The Gut-Brain Connection
Have you ever felt ‘butterflies’ in your stomach or had digestive upset after an emotional event?
The gut-brain connection can help to explain why we experience digestive changes in response to an emotional episode.
What exactly is the “gut-brain connection”?
Well, it’s very complex and we’re still learning about it!
There seem to be multiple things working together. Things like:
- The extensive amount of neurotransmitters produced by the gut;
- The vagus nerve that links the gut directly to the brain;
- The huge part of the immune system that is in the gut, but can travel throughout the body
- The “enteric nervous system” (A.K.A. “second brain) that helps the complex intricacies of digestion flow with little to no involvement from the actual brain; and
- The interactions and messages sent by the gut microbes.
This is complex and amazing.
I’ll briefly touch on these areas and end off with a delicious recipe (of course!)
The enteric nervous system and neurotransmitters
Would you believe me if I told you that the gut has more nerves than your spinal cord?
I knew you would!
And that’s why it’s referred to as the “second brain.”
And, if you think about it, controlling the complex process of digestion (i.e. digestive enzymes, absorption of nutrients, the flow of food, etc.) should probably be done pretty “smartly”…don’t you think?
And guess how these nerves speak to each other, and to other cells? By chemical messengers called “neurotransmitters.”
In fact, many of the neurotransmitters that have a strong effect on our mood are made in the gut! e.g. a whopping 95% of serotonin is made in your gut, not in your brain!
There is a nerve that runs directly from the gut to the brain.
And after reading this so far, you’ll probably get a sense of which direction 90% of the transmission is…
Not from your brain to your gut (which is what we used to think), but from your gut up to your brain!
The immune system of the gut
Because eating and drinking is a huge portal where disease-causing critters can get into your body, it makes total sense that much of our defense system would be located there too, right? Seventy-five percent of our immune system is in our gut!
And you know that the immune cells can move throughout the entire body and cause inflammation just about anywhere, right?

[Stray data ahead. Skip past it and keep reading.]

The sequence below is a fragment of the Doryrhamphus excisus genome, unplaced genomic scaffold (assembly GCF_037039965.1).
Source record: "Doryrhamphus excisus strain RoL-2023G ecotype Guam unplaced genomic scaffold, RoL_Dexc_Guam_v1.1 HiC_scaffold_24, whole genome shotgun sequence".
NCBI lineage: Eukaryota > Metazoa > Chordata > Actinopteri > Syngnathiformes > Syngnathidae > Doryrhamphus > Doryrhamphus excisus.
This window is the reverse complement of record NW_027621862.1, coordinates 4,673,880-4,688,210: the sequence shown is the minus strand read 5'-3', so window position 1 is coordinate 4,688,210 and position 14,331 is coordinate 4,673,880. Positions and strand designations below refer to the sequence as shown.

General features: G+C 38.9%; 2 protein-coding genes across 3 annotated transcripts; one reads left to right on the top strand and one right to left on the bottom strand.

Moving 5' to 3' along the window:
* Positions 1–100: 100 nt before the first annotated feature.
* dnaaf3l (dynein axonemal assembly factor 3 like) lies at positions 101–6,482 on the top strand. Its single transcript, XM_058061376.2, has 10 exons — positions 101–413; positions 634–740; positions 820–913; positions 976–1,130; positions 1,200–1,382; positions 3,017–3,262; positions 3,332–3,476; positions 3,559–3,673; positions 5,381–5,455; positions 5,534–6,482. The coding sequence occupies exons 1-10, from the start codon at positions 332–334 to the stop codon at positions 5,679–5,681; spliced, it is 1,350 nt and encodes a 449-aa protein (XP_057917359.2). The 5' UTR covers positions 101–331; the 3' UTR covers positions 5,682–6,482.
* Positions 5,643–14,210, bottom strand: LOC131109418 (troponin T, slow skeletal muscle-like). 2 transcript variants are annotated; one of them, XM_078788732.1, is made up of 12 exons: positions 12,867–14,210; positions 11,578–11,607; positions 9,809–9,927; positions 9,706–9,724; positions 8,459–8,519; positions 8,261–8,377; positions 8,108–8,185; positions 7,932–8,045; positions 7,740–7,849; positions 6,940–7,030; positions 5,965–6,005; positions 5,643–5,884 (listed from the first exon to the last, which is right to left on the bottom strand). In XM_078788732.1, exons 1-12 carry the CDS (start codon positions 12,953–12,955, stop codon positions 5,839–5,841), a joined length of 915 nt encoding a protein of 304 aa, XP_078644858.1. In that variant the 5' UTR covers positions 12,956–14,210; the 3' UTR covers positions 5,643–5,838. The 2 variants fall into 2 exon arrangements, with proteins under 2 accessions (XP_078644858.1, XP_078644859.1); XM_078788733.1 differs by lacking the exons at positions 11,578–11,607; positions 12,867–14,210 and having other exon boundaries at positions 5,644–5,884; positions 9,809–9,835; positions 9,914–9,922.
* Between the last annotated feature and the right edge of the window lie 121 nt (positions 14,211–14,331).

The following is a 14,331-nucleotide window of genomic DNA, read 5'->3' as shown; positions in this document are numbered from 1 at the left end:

Well, if they’re “activated” by something in the gut, they can potentially wreak havoc anywhere in the body. Including the potential to cause inflammation in the brain.
Your friendly neighborhood gut residents. You have billions of those little guys happily living in your gut. And they do amazing things like help you digest certain foods, make certain vitamins, and even help regulate inflammation!
But more and more evidence is showing that changes in your gut microbiota can impact your mood, and even other, more serious, mental health issues.
How do these all work together for brain health?
The honest answer to how these things all work together is that we really don’t know just yet. More and more studies are being done to learn more.
But one thing is becoming clear. A healthy gut goes hand-in-hand with a healthy brain!
So, how do you feed your brain?
Of course, a variety of minimally-processed, nutrient-dense foods is required, because no nutrients work alone.
But two things that you many consider eating more of are fiber and omega-3 fats. Fiber (in fruits, veggies, nuts & seeds) help to feed your awesome gut microbes. And omega-3 fats (in fatty fish, walnuts, algae, and seeds like flax, chia, and hemp) are well-know inflammation-lowering brain boosters.
Blueberry Hemp Overnight Oats (Serves 2)
- 2 tablespoons hemp seeds
- 1 tablespoon chia seeds
- 1 cup oats (gluten-free)
- 1 cup blueberries (fresh or frozen)
- 1 cup almond milk
- 1 banana, sliced
- ½ teaspoon cinnamon
- ¼ cup chopped walnuts
- Blend blueberries in the food processor until smooth.
- Mix blueberries, oats, almond milk, chia seeds, hemp seeds in a bowl with a lid. Let set in fridge overnight.
- Split into two bowls and top with cinnamon, banana, and walnuts.
Serve & enjoy!
Tip: Your gut microbes love to eat the fiber in the blueberries, oats, seeds, and nuts. Meanwhile, your brain loves the omega-3 fats in the seeds and nuts.
Dr. Anna ND
- Nutritional psychiatry: Your brain on food. http://www.health.harvard.edu/blog/nutritional-psychiatry-your-brain-on-food-201511168626
- Fix your gut, fix your health. http://www.precisionnutrition.com/fix-gut-fix-health
- The Brain-Gut Connection. http://www.hopkinsmedicine.org/health/healthy_aging/healthy_body/the-brain-gut-connection
- All about probiotics: How to get them from both food and supplements.. http://www.precisionnutrition.com/all-about-probiotics
- Your Gut Bugs, What They Eat and 7 Ways to Feed Them. http://neurotrition.ca/blog/your-gut-bugs-what-they-eat-and-7-ways-feed-them